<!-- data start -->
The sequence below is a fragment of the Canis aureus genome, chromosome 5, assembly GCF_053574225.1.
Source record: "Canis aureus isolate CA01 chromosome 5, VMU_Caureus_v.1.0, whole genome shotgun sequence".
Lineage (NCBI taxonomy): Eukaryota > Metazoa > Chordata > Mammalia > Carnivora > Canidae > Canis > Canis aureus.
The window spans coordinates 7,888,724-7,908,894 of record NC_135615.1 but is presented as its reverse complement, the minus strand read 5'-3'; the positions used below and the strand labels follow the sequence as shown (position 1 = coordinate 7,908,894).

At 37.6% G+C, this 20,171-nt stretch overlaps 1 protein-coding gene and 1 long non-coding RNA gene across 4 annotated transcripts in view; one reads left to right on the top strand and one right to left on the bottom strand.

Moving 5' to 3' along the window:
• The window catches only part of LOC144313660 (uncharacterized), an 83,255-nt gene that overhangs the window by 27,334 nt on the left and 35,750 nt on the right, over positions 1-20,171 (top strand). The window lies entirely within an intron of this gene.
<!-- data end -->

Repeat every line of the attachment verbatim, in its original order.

The sequence below is a fragment of the Canis aureus genome, chromosome 5, assembly GCF_053574225.1.
Source record: "Canis aureus isolate CA01 chromosome 5, VMU_Caureus_v.1.0, whole genome shotgun sequence".
Lineage (NCBI taxonomy): Eukaryota > Metazoa > Chordata > Mammalia > Carnivora > Canidae > Canis > Canis aureus.
The window spans coordinates 7,888,724-7,908,894 of record NC_135615.1 but is presented as its reverse complement, the minus strand read 5'-3'; the positions used below and the strand labels follow the sequence as shown (position 1 = coordinate 7,908,894).

At 37.6% G+C, this 20,171-nt stretch overlaps 1 protein-coding gene and 1 long non-coding RNA gene across 4 annotated transcripts in view; one reads left to right on the top strand and one right to left on the bottom strand.

Moving 5' to 3' along the window:
• The window catches only part of LOC144313660 (uncharacterized), an 83,255-nt gene that overhangs the window by 27,334 nt on the left and 35,750 nt on the right, over positions 1-20,171 (top strand). The window lies entirely within an intron of this gene.